3 New New Year's Resolutions to Make This Year
I don't know about you, but I have been making the same New Year's resolutions for the past decade. Every other year I throw in something different just to shake things up -- lose ten pounds instead of five -- but in general, as long as I have been making empty promises to myself, they have been the same ones.
Maybe you are like me and on January 2 you go on a tear, ridding your home of all white carbs, dumping out bottles of vodka, doing 50 sit-ups in a row, ordering a set of classic novels that you aim to read or cleaning out your car. (You can't do this on January 1 because you are too hung over and will need an enormously greasy breakfast and Bloody Mary.) And maybe sometime toward the end of the month you are invited out for a drink, just one, you think, and five wines later and a plate of cheese fries, you've blown the whole thing and figure why bother anymore; your car is a mess and you hate running. Sound familiar?
This year, rather than making unrealistic and very specific goals (throw out all clothing that has not been worn in more than two years unless I really, honestly think I'll be able to fit into it again after I drop five inches off of my thighs), I've come up with three resolutions that are completely doable and universal for everyone.
The word "hater" has been a part of the English vernacular for ages, showing up in multiple classical texts, but in the past few years the word has taken on new meaning and a new life. Our society has become a conglomeration of "haters," and the Internet's ability to shield our true identities is the culprit. Spend an hour clicking through comment sections on websites and you'll find nothing but negativity and anger. It's sort of scary. When did we all get so peeved at each other?
In a study published in the Journal of Personality and Social Psychology this year, psychologists Justin Hepler and Dolores Albarracin looked at the correlation between people who already hold very negative attitudes in life and how they react to new stimuli. Guess what they found out? Haters really are gonna hate. What a horrible way to live.
Whatever happened to that old saying that your grandmother taught you: If you have nothing nice to say, don't say anything at all? Where'd that all go? Remember the golden rule? Do unto others or whatever. We're living in a society here!
Of course, people are going to make you angry. Example: that lady who completely cut me in line the other day at Walgreens when I was trying to pick up a box of Christmas cards that were already way too late to mail out. My initial thought was to punch her, but she was old and I am afraid of physical confrontation. My second thought was to say something like, "Hey, asshole, I'm standing here." My final thought was, "Ehh, it's the holidays and she's obviously oblivious or blind; I'll just let it go." I did. And I felt like a better person for it.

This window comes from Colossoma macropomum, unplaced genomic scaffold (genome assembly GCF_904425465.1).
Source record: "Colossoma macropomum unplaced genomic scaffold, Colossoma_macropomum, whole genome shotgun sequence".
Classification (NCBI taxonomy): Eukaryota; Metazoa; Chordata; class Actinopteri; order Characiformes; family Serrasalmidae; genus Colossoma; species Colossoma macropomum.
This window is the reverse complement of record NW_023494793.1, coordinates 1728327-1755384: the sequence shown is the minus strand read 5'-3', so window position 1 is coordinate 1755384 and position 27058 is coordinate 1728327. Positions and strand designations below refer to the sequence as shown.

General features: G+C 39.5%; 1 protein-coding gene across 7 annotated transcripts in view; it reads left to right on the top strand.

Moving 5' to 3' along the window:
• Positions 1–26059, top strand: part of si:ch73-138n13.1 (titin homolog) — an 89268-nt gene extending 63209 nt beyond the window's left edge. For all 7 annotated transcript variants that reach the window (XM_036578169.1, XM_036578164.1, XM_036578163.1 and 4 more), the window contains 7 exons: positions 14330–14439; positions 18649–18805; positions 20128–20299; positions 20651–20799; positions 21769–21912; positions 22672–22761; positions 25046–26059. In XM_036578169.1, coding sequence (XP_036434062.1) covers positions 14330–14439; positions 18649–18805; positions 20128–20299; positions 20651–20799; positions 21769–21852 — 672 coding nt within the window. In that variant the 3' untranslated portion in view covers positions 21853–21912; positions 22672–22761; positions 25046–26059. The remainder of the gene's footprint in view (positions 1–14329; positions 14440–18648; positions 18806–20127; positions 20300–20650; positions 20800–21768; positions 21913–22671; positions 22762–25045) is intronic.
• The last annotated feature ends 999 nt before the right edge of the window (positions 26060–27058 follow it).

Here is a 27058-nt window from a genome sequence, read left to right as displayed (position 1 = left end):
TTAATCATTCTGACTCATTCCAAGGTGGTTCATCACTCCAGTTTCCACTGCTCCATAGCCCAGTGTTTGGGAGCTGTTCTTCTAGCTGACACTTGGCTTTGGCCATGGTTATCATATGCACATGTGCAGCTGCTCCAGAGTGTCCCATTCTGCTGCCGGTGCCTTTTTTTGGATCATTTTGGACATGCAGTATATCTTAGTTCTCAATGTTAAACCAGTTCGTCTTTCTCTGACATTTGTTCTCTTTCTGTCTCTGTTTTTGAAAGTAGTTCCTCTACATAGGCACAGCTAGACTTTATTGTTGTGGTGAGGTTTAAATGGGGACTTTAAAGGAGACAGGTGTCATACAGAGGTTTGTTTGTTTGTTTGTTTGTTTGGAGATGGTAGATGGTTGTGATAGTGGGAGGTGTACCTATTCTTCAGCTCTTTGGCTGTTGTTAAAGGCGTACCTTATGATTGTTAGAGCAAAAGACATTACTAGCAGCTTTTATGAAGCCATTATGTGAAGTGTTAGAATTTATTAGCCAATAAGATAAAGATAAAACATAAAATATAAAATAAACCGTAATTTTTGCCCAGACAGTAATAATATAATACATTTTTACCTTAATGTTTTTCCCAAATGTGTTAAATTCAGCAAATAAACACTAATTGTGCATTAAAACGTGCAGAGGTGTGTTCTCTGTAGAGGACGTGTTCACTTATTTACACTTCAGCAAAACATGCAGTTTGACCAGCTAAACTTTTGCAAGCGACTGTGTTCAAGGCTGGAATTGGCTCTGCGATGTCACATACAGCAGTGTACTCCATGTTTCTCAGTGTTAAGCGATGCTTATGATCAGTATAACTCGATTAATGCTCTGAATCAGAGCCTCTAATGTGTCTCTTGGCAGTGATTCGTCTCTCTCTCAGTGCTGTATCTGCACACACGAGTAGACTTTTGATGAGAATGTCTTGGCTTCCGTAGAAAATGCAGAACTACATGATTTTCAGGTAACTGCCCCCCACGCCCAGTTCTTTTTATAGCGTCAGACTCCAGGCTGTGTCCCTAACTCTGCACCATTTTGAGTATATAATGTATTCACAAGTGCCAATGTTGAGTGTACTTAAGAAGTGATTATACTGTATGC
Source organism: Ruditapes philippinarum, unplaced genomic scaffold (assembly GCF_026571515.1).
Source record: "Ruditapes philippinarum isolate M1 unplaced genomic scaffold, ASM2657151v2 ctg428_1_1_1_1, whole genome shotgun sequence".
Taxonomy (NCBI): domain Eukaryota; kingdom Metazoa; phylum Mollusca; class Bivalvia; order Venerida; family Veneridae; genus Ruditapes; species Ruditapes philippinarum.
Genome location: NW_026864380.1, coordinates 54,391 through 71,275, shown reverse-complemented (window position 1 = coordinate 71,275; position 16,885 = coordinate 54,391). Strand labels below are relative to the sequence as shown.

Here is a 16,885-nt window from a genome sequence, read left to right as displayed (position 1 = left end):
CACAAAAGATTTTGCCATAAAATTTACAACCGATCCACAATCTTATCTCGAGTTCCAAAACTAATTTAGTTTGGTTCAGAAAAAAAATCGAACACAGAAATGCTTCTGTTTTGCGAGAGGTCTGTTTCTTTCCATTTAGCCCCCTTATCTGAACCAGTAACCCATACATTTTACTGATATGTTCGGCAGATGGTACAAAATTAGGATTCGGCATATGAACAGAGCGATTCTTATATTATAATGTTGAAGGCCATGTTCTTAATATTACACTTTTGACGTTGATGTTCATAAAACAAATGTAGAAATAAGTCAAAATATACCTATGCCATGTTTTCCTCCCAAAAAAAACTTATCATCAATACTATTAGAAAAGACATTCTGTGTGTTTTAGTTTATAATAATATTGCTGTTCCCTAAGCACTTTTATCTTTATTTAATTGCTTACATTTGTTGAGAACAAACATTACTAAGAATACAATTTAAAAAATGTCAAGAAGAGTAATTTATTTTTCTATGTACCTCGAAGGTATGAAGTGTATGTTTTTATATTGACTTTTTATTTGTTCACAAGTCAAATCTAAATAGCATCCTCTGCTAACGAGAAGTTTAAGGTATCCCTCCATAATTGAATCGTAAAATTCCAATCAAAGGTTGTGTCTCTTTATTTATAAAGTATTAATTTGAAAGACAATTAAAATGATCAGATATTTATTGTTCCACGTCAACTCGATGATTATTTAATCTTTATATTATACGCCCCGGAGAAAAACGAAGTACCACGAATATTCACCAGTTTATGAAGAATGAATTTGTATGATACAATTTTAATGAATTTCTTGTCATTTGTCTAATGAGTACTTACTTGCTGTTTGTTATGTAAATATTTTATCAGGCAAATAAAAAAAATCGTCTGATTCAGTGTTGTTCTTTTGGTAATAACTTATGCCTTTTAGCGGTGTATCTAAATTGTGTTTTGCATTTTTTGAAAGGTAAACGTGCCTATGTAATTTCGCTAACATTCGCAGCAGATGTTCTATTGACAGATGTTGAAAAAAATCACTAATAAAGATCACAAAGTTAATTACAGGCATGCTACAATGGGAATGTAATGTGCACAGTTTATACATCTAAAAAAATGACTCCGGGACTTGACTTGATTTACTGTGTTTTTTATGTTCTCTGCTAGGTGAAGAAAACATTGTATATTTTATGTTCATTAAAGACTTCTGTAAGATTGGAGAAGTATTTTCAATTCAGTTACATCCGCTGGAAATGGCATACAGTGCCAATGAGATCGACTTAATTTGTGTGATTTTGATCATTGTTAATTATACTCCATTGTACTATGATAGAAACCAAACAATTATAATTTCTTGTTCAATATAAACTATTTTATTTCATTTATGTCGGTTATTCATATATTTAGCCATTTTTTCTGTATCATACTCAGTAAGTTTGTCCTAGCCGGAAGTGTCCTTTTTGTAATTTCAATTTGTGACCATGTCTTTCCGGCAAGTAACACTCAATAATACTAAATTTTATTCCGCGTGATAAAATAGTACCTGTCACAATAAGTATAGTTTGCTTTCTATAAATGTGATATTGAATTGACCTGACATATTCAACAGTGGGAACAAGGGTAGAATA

It is not difficult to be a nicer person; it just takes more effort than does being a dick, which is why we tend to prefer the latter. The next time someone writes a Facebook post that makes you wish you were Robert Oppenheimer and had access to mini-bombs, take a deep breath and move on.
Be happier? Oh sure, much easier said than done, especially considering that we have become a very sad nation. According to the Centers for Disease Control and Prevention (CDC), 9 percent of American adults suffer from some sort of depression. And our collective blues has been on the rise. Research published in The American Journal of Psychiatry found that major depression rates for American adults increased from 3.33 percent to 7.06 percent from 1991 through 2002." How depressing is that?
Why so unhappy, cat?
For many it's an illness that needs medical attention and treatment, but for some of us, we're just kind of sad a lot of the time and it's difficult to put your finger on why. Like most of us, I have had my bouts of depression over the years, and the only thing that ever made me feel happier was making a point to try to feel happier.
How you make yourself happier is completely subjective. Go for a walk. Watch a funny movie. Do something creative. Just getting out of bed might do it for you. Whatever it is that puts a smile on your face, try to do it, rather than doing the things that make you feel worse.
Don't forget the other saying your grandmother used to annoy you with: "It takes more muscles to frown than to smile." And as of yet, Snopes has not disproven this.